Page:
There is much to be said of Kerouac (he was far from a perfect being) but he greatly influenced me as a teenager and into my twenties. I read most of his works in those years but two always stood out above the rest -- The Dharma Bums and Big Sur. Both weave tales through forest and mountains but it was Dharma Bums that was more akin to my inner dialogue. Filled with existential musings and odes to nature it is a novel of questions and probing for some truth somewhere. His writing on nature and hiking (especially Chapter 33) are among the best and his restless spirit remains relatable across the human experience. As with nearly all Kerouac's writing this restlessness pervades throughout, urging you as the reader to adventure beyond into unknown places in search of something -- anything-- beyond the bleak suburban lifestyle. It is because of this restlessness combined with philosophy, Buddhist thought and wonderfully poetic prose that I chose Dharma Bums for this list.

Hard-Boiled Wonderland and the End of The World by Haruki Murakami

Always drawn to the bizarre, sometimes nonsensical (why must everything have an explanation?), I loved this book for its reeling weirdness. This was my first Murakami read and still my favorite. There is really no one like him and his book synopsis read like some strange Seven Degrees of pop culture or something but in Hard-Boiled there is a truly compelling detective story. I think what impressed me most about this book was that it could even exist in the first place. Some of the plot points come from such unexpected angles that it is entirely nonsensical or imaginative (depending on your take) and forces you as a reader to simply accept this world and read on. When looking at all the pieces from afar it doesn't seem like it could work. But it does. Murakami is the only who could make this so.

Collected Stories Bruno Schulz

Bruno Schulz. What can be said of him? Yes he was influenced by Kafka but to me his stories remain entirely different and more subtly strange. There is an ethereal quality, certainly what we now call magical realism, relevant in these stories but it was not only the strangeness I enjoyed. The writing is completely exceptional. There are some paragraphs in the Cinnamon Shops and the short piece Autumn that I had to reread a number of times because I was so taken in by the musicality of prose that I completely lost the narrative. Perhaps this simply reveals that I'm a geek for well written word. Well probably, but I'm not the only one. A number of my writer friends had this happen as well. Schulz is a writer that deserves more acclaim than he receives.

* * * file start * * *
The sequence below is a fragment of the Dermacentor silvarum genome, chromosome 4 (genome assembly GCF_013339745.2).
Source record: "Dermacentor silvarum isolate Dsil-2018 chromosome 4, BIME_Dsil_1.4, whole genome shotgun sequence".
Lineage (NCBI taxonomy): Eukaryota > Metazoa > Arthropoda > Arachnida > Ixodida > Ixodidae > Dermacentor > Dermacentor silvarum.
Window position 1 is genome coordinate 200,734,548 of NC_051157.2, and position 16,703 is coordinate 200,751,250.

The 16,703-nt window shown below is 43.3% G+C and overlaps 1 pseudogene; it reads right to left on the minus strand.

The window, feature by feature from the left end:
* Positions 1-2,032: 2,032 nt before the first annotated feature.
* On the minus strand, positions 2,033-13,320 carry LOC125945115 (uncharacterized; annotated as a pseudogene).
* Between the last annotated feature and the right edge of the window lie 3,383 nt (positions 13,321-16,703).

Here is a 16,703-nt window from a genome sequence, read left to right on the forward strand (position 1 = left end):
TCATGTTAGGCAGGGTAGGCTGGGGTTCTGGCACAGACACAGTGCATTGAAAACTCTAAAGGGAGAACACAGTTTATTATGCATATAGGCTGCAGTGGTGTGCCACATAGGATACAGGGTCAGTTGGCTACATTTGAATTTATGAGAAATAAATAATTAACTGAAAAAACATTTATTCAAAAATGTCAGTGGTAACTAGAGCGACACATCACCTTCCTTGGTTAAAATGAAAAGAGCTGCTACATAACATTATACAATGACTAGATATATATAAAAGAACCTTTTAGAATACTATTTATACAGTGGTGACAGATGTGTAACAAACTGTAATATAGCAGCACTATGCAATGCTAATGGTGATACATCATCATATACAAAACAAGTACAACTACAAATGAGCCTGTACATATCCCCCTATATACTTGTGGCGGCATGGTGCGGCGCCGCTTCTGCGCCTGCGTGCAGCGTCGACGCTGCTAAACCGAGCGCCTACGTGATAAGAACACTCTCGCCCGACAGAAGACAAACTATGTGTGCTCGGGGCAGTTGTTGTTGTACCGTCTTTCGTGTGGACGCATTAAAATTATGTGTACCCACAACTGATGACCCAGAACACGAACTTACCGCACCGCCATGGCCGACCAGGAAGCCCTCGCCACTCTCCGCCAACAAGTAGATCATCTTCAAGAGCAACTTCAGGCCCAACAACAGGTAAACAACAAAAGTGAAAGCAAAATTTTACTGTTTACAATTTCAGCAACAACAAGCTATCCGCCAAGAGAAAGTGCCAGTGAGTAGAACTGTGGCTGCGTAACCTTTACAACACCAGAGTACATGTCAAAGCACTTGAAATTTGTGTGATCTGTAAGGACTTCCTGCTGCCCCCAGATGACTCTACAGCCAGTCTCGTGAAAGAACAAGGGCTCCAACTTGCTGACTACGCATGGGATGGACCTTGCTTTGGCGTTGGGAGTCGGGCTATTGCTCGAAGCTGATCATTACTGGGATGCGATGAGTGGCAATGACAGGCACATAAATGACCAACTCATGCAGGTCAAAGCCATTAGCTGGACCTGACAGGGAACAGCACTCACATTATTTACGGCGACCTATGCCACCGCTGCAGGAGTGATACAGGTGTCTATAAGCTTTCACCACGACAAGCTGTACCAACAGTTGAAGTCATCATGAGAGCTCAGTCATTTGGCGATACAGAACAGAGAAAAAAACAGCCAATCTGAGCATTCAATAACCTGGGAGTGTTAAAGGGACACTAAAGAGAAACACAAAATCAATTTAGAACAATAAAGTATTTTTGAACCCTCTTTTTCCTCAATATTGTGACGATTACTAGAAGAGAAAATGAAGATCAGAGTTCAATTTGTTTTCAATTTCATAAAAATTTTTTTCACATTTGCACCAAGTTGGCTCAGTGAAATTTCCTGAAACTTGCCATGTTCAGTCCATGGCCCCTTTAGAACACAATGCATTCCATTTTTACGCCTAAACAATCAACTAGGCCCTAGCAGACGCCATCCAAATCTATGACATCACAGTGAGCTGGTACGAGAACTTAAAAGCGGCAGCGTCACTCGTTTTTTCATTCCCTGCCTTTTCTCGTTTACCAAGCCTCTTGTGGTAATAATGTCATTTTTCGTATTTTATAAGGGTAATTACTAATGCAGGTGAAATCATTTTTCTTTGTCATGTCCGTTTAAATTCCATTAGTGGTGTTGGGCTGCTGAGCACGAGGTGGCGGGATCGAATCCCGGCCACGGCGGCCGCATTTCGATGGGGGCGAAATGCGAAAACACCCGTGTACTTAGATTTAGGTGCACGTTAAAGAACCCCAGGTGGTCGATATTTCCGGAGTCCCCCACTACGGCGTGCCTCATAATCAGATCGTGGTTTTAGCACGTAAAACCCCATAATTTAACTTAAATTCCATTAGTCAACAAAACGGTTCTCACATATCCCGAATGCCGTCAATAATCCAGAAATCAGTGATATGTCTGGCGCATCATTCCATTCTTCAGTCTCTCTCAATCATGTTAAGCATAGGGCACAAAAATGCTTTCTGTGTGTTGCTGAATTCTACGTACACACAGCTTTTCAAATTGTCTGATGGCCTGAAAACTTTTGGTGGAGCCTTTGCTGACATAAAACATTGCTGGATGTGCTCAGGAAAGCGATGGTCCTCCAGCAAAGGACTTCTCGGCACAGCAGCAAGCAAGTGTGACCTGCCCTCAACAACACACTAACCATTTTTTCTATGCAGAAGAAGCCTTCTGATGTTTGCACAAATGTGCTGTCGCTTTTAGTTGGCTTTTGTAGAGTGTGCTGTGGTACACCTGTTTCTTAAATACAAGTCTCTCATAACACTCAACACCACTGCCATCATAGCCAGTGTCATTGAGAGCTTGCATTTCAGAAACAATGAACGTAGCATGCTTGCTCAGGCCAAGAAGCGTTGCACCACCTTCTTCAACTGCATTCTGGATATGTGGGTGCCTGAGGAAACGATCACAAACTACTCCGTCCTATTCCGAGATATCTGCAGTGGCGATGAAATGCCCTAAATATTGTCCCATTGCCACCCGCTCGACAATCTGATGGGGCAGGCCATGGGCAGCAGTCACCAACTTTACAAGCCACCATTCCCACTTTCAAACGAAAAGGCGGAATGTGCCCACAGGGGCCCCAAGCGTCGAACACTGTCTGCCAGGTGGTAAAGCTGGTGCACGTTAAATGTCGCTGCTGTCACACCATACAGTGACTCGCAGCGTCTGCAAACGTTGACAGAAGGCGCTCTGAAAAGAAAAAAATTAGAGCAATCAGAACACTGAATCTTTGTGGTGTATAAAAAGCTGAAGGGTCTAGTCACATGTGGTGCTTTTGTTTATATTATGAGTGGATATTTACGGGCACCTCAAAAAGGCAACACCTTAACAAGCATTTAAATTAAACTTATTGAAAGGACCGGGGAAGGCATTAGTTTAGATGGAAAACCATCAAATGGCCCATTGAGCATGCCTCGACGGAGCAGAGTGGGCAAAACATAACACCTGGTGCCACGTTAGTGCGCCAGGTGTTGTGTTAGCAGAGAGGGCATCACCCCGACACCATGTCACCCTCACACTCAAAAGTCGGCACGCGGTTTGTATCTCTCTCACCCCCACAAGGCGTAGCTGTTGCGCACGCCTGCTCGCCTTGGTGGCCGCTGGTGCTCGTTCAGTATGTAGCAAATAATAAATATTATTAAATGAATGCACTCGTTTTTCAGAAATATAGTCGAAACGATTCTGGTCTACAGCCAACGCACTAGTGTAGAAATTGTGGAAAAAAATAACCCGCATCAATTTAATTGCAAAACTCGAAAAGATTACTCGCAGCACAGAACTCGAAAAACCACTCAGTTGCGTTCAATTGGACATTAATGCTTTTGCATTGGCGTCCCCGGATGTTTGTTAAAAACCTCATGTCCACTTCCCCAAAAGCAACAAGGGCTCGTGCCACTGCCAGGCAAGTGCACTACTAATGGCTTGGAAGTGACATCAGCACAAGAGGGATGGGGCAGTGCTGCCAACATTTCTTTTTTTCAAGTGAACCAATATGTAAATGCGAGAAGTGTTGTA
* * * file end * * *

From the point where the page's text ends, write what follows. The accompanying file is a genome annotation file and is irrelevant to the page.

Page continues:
Red by Terry Tempest Williams

A passionate book on the American Southwest's enduring, hidden beauty. Terry's observations are tender, timeless in their study of a place whose very scarcity and rawness reveal unique ecosystems that depend one upon the other. Her love for this place is told as if the flowering cactus itself, graceful and resilient in the face of human adversity. The rarity of this prose make Red, in my opinion, the quintessential read for contemporary nature lovers and any reader that values nature and poetic prose.

The Soul of A Tree by George Nakashima

I stumbled upon this book several years ago while looking into books about woodworking. I picked up a copy at my local library and was instantly immersed in the story of George. The book does not really look like what it is, which is something of a memoir. The cover appears as though you will be taught the skills of a man at the top of his craft. But this is not the case. George speaks of himself and his past before allowing the reader along on his many walks through his backyard forest. His respect for the trees and woodworking is addictive and falls somewhere between spiritualist and naturalist. It reminds me that everything made of wood has a story - what is it and where will it take us?

V for Vendetta by Alan Moore

This book finds itself in an odd place sandwiched between The Soul of A Tree and Turtle Island, two quiet, pensive books. Alan Moore's V For Vendetta is neither quiet nor pensive but instead violent and vengeful. I discovered V one year before the movie was released, specifically because I was searching for anarchist literature - especially ones with undertones of revolution and particularly where the elite and powerful were put in their rightful place. At the time I was reading a lot of philosophy, primarily Russian Anarchists, and so with Anarchy on my mind I opened this fantastic graphic novel. What followed was eye-opening, perhaps as much to me as reading Albert Camus several years earlier, and it gave me as much fodder for revolution as it did for questioning it. While this is a graphic novel, the story and writing is Alan Moore at his strongest and reads very much like something Camus would have written. It is dense with symbology and philosophy which really makes you think about government and revolution. Should it remain restrictive and stagnant or should the people bring forth a violent uprising?

Turtle Island Gary Snyder

Without intention, Snyder is also the principle protagonist in Kerouac's Dharma Bums, so perhaps it is little surprise that he makes my list with a work of his own. Snyder's poetry carries with it a solace that nature will continue to heal our soul. Yet there is also an urgency that we must protect and take care of nature for when the time comes, it will heal us or embrace us. But it is our task as humans to do so.